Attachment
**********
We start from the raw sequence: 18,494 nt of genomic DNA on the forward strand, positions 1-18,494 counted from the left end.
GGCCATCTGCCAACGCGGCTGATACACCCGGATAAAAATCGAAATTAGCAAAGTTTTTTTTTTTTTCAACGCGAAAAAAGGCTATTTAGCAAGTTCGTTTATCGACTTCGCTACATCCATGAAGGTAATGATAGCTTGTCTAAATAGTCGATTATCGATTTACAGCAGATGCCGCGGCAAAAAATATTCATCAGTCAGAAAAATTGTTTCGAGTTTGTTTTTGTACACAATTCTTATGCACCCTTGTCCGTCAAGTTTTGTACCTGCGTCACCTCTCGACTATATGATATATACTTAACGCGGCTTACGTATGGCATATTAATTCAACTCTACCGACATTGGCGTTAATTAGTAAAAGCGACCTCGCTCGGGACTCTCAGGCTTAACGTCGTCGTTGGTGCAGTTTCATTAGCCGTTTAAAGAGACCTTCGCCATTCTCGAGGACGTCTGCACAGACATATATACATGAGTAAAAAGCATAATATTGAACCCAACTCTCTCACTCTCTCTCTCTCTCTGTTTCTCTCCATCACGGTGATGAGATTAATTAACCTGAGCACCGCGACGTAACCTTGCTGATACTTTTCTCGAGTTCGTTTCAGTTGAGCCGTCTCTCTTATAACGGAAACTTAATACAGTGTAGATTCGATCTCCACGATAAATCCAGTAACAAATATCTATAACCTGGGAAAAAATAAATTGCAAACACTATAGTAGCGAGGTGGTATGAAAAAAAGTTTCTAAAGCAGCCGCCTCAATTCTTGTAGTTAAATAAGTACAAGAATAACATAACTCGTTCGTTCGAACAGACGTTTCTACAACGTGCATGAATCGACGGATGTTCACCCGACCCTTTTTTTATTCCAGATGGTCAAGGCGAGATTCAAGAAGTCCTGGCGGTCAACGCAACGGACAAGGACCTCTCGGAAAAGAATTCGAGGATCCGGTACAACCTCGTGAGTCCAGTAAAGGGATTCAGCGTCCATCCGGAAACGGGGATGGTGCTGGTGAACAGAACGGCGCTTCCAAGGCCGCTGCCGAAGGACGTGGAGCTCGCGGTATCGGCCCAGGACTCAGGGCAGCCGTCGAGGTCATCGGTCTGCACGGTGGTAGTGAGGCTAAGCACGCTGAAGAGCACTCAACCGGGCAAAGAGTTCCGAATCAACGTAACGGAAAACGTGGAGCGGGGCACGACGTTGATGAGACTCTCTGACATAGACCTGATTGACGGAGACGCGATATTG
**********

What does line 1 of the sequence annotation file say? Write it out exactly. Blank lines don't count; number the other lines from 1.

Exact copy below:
We start from the raw sequence: 18,494 nt of genomic DNA on the forward strand, positions 1-18,494 counted from the left end.